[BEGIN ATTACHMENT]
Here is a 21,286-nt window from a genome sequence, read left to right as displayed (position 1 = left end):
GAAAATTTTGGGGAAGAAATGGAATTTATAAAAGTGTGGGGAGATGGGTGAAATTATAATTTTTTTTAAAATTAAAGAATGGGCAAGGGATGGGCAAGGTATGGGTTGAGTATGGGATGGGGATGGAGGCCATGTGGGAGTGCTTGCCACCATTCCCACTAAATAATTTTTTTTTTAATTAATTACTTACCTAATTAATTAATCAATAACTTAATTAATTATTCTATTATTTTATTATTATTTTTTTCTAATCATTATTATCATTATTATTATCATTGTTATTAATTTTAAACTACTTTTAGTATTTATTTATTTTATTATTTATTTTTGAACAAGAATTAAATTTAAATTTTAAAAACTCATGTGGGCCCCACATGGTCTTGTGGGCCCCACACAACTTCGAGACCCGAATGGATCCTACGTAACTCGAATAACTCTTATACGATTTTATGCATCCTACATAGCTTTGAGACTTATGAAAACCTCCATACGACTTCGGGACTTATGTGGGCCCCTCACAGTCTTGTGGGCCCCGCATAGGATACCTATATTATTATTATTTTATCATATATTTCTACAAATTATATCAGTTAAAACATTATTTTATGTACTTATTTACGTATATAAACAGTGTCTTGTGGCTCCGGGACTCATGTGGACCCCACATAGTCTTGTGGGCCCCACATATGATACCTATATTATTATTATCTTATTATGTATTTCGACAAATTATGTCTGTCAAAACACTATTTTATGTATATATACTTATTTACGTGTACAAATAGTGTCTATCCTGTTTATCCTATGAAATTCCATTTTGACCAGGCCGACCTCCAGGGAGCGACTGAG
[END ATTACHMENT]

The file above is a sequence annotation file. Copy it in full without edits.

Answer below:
Here is a 21,286-nt window from a genome sequence, read left to right as displayed (position 1 = left end):
GAAAATTTTGGGGAAGAAATGGAATTTATAAAAGTGTGGGGAGATGGGTGAAATTATAATTTTTTTTAAAATTAAAGAATGGGCAAGGGATGGGCAAGGTATGGGTTGAGTATGGGATGGGGATGGAGGCCATGTGGGAGTGCTTGCCACCATTCCCACTAAATAATTTTTTTTTTAATTAATTACTTACCTAATTAATTAATCAATAACTTAATTAATTATTCTATTATTTTATTATTATTTTTTTCTAATCATTATTATCATTATTATTATCATTGTTATTAATTTTAAACTACTTTTAGTATTTATTTATTTTATTATTTATTTTTGAACAAGAATTAAATTTAAATTTTAAAAACTCATGTGGGCCCCACATGGTCTTGTGGGCCCCACACAACTTCGAGACCCGAATGGATCCTACGTAACTCGAATAACTCTTATACGATTTTATGCATCCTACATAGCTTTGAGACTTATGAAAACCTCCATACGACTTCGGGACTTATGTGGGCCCCTCACAGTCTTGTGGGCCCCGCATAGGATACCTATATTATTATTATTTTATCATATATTTCTACAAATTATATCAGTTAAAACATTATTTTATGTACTTATTTACGTATATAAACAGTGTCTTGTGGCTCCGGGACTCATGTGGACCCCACATAGTCTTGTGGGCCCCACATATGATACCTATATTATTATTATCTTATTATGTATTTCGACAAATTATGTCTGTCAAAACACTATTTTATGTATATATACTTATTTACGTGTACAAATAGTGTCTATCCTGTTTATCCTATGAAATTCCATTTTGACCAGGCCGACCTCCAGGGAGCGACTGAG